Australia: Abolition and replacement of the Temporary Work (Skilled) 457 visa


The government recently announced that the 457 visa will be replaced with the Temporary Skills Shortage Visa in March 2018. The government also announced that the number of occupations on the 457 visa occupation list has been reduced. Employees subject to these visas, and the employers who engage them, should consider the impact of these changes on their working arrangements.


On 18 April 2017, Prime Minister Malcom Turnbull announced changes to Australia's famed Temporary Work (Skilled) visa (subclass 457) (457 visa).

The change has the effect of removing a number of occupations from the list of occupations eligible to apply from 457 visas. In particular positions in the mining, and oil and gas industries (such as drillers, gas or petroleum operators, and petroleum engineers) will be affected.

The changes were to be phased in, starting from 19 April 2017, and finalised by March 2018 when the 457 visa will be abolished. After this time a temporary skills shortage visa (available for two and four year periods) will be available for foreign skilled workers.

At this stage, there has been no drafted bill or legislation provided by the government to analyse and the detail has instead been provided through a series of government press conferences and Department of Immigration and Border Protection (DIBP) produced fact sheets.


The 457 visa allowed for a skilled worker to travel to Australia to work in their nominated occupation for their approved sponsor for up to four years. Essentially the 457 visa is a temporary skilled worker visa. Foreign workers on the 457 visas were able to bring their family to Australia while they were working under the visa.

Under this visa, employees were required to work in occupations detailed in the "Occupation Lists", deemed to be occupations where Australia had a skilled worker shortage. Before Prime Minister Turnbull's announcement, there were 651 occupations named on those lists. From 19 April 2017 that number has been reduced to 435, with restrictions added to a further 59 occupations of the 435 occupations.


The changes announced by Prime Minister Turnbull will eventually see the 457 visa "abolished" but replaced with the Temporary Skills Shortage Visa (TSS visa) in March 2018. The TSS visa will have two streams, the short-term stream and the medium- to longer-term stream.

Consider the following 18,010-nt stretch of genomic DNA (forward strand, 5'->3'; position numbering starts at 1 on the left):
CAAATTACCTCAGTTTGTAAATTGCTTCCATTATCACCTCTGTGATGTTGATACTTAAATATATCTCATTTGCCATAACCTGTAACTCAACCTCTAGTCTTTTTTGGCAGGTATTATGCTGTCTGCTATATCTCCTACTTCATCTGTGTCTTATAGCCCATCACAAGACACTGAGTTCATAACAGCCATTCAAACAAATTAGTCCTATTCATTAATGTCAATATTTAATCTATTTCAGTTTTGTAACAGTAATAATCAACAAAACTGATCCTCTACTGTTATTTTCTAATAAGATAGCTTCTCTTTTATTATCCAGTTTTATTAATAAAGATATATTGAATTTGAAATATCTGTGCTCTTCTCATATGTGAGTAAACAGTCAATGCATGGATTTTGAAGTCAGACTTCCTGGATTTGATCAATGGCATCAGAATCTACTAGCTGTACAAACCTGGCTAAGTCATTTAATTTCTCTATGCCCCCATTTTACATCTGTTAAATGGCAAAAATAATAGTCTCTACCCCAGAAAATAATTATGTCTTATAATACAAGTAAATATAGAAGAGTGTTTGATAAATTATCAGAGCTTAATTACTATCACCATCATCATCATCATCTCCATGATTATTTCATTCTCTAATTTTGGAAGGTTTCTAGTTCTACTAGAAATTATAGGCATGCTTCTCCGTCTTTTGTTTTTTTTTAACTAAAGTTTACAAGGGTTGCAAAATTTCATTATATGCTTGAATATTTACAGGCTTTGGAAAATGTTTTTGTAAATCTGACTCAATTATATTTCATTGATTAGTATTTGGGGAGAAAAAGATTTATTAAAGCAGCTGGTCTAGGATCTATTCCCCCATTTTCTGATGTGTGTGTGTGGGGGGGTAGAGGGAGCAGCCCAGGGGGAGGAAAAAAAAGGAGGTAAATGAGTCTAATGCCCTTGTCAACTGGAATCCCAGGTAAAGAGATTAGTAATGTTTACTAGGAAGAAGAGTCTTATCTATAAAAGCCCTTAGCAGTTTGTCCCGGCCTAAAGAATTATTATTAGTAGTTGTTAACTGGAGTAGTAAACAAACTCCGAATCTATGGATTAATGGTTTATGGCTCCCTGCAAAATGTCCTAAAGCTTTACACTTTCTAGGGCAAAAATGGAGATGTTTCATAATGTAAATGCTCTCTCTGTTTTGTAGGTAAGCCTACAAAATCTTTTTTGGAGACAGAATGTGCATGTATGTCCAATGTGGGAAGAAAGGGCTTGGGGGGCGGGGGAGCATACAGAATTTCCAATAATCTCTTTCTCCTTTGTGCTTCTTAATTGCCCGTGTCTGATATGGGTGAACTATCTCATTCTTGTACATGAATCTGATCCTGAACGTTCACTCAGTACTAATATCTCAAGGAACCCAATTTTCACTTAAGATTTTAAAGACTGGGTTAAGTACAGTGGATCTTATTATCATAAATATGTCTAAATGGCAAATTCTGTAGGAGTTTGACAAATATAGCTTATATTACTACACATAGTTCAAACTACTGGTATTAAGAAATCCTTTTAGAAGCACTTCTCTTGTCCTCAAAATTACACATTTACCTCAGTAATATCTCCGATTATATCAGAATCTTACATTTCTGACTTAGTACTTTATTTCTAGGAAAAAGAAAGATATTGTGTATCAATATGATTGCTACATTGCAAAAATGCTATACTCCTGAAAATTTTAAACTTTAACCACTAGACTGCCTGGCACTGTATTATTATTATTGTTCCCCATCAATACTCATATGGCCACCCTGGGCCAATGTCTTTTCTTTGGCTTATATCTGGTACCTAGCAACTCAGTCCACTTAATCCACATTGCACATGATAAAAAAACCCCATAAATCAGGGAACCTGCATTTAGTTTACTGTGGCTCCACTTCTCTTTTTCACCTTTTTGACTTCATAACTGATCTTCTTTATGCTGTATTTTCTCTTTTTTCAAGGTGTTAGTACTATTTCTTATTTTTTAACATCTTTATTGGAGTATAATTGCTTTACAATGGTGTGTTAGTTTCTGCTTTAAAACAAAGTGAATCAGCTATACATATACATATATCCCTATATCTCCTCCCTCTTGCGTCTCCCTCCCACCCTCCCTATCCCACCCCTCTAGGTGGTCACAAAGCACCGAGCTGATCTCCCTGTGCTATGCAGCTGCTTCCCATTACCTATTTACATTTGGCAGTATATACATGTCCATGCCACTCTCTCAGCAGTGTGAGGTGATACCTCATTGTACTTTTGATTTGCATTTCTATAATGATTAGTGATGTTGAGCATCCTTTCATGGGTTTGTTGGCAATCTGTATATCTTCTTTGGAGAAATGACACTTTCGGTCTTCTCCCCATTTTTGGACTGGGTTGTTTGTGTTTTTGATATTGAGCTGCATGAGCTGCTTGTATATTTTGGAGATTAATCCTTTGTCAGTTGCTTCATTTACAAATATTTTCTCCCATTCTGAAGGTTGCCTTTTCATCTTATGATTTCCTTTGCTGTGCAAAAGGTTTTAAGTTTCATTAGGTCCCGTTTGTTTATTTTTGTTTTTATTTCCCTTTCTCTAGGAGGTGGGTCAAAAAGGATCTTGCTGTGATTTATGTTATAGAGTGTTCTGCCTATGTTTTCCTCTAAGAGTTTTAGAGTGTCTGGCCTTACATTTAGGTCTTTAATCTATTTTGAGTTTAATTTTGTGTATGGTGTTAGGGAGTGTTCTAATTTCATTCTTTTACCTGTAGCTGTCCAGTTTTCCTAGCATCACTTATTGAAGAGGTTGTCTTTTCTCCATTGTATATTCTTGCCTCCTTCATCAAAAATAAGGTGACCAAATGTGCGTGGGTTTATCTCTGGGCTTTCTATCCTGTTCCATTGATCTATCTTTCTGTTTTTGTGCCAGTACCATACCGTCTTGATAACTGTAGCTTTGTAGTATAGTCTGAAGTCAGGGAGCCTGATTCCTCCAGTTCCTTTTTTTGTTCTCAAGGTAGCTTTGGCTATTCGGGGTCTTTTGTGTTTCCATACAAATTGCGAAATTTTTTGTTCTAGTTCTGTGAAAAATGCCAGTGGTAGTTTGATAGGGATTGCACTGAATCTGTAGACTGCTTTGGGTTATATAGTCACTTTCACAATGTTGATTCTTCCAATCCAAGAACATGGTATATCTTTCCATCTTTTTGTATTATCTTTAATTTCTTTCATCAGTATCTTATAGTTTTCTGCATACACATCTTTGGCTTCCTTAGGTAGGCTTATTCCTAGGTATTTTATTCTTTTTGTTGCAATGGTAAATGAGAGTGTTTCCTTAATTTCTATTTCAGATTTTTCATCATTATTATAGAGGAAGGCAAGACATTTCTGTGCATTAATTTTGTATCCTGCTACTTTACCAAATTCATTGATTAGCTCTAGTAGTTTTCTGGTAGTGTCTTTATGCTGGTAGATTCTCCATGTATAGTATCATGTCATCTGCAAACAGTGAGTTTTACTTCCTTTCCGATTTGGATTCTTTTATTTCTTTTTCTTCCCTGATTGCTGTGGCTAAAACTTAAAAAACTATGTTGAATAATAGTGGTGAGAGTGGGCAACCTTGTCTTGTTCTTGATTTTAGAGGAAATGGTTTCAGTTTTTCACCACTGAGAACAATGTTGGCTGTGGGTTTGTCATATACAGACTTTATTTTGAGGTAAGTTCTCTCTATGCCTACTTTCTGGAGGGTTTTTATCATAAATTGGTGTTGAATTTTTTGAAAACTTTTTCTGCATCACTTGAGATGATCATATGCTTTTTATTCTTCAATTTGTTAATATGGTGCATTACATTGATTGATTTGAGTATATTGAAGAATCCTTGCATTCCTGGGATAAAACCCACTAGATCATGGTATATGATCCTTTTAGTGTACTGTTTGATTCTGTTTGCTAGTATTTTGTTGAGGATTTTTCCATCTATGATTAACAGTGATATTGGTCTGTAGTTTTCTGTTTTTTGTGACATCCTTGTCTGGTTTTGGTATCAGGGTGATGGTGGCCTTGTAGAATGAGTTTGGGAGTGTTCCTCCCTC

From 19 April 2017, the occupations list will also be renamed (from the Consolidated Sponsored Occupation List (CSOL) to the Skilled Occupations List (STSOL)) and will be reviewed every six months. The other occupations list used for skilled migration, the Skilled Occupations List (SOL) will be renamed the new Medium and Long-term Strategic Skills List (MLTSSL).

The maximum term for a short-term visa for an occupation under the STSOL will be two years, while the medium-term visas under the MLTSSL will continue to be issued for four years.

The TSS visa scheme will require entrants to be "genuinely temporary" and require IELTS (English language) test scores of above 5 (with a minimum of 4.5 in each area).

Both streams will include requirements of two years' work experience, labour market testing, a minimum market salary rate (designed to stop foreign workers being paid less), non-discriminatory tests (to ensure Australian workers have not been discriminated against) and a training requirement to ensure employers are contributing toward the training of Australian workers.

For most of these changes, detailed policy and regulatory amendments are yet to be provided.


Additional changes under the TSS visas will be phased in over the next year. From 1 July 2017, the government will impose character testing (read criminal record checks), remove the English language exemption for highly paid employees (earning more than $96,400), and introduce changes to training benchmarks (which we have been told will be clarified later).

Before 31 December 2017, the DIBP will begin collecting the tax file numbers for all 457 visa holders and start publishing details of visa sponsors who do not comply with the rules.


The overall effect of the changes will no doubt lead to hotly contested, politically charged analysis. A review of data from the DIBP reveals that in reality the trimming of the occupation list from 651 to 435 may have minimal effect. The ABC reports in its article entitled HR, coders and manufacturing: The occupations most affected by 457 visa changes that of the 24,270 457 visas granted between June and December 2016, only 2,083 were granted in the 216 occupations that are now removed from the occupations list, which would equate to an only 8.6% decrease in temporary skilled foreign workers under the new regime.


Employees currently subject to 457 visas need to understand what the consolidated short- and medium-term effects mean for their current working arrangements.

Employers will need to review their current hiring requirements, the current conditions of work for 457 visa workers and should review the revised occupation lists to ensure compliance with the changing visa requirements. A list of removed occupations is available from the DIBP site.

Megan Kavanagh
Workplace relations
Colin Biggers & Paisley

The content of this article is intended to provide a general guide to the subject matter. Specialist advice should be sought about your specific circumstances.

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